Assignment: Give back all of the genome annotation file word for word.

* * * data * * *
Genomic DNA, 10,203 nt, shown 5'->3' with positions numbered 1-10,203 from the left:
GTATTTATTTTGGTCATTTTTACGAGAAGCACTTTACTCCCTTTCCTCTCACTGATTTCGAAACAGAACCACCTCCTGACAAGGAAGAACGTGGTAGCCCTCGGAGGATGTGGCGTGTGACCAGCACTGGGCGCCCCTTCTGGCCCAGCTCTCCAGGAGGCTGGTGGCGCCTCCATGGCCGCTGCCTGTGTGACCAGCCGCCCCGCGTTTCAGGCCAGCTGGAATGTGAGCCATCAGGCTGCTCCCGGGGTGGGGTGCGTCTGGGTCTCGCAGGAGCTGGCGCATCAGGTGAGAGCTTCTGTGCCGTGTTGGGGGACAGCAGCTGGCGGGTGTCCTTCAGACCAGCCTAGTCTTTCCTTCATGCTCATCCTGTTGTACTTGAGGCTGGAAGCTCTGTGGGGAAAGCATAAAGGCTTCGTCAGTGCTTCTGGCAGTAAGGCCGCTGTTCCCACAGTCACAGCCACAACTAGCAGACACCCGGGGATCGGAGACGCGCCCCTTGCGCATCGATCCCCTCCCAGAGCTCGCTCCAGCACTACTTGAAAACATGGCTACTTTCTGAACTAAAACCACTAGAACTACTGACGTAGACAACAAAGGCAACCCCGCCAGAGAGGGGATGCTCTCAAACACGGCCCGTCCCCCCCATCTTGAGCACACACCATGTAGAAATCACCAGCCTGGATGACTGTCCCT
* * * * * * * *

Genomic DNA, 10,203 nt, shown 5'->3' with positions numbered 1-10,203 from the left:
GTATTTATTTTGGTCATTTTTACGAGAAGCACTTTACTCCCTTTCCTCTCACTGATTTCGAAACAGAACCACCTCCTGACAAGGAAGAACGTGGTAGCCCTCGGAGGATGTGGCGTGTGACCAGCACTGGGCGCCCCTTCTGGCCCAGCTCTCCAGGAGGCTGGTGGCGCCTCCATGGCCGCTGCCTGTGTGACCAGCCGCCCCGCGTTTCAGGCCAGCTGGAATGTGAGCCATCAGGCTGCTCCCGGGGTGGGGTGCGTCTGGGTCTCGCAGGAGCTGGCGCATCAGGTGAGAGCTTCTGTGCCGTGTTGGGGGACAGCAGCTGGCGGGTGTCCTTCAGACCAGCCTAGTCTTTCCTTCATGCTCATCCTGTTGTACTTGAGGCTGGAAGCTCTGTGGGGAAAGCATAAAGGCTTCGTCAGTGCTTCTGGCAGTAAGGCCGCTGTTCCCACAGTCACAGCCACAACTAGCAGACACCCGGGGATCGGAGACGCGCCCCTTGCGCATCGATCCCCTCCCAGAGCTCGCTCCAGCACTACTTGAAAACATGGCTACTTTCTGAACTAAAACCACTAGAACTACTGACGTAGACAACAAAGGCAACCCCGCCAGAGAGGGGATGCTCTCAAACACGGCCCGTCCCCCCCATCTTGAGCACACACCATGTAGAAATCACCAGCCTGGATGACTGTCCCT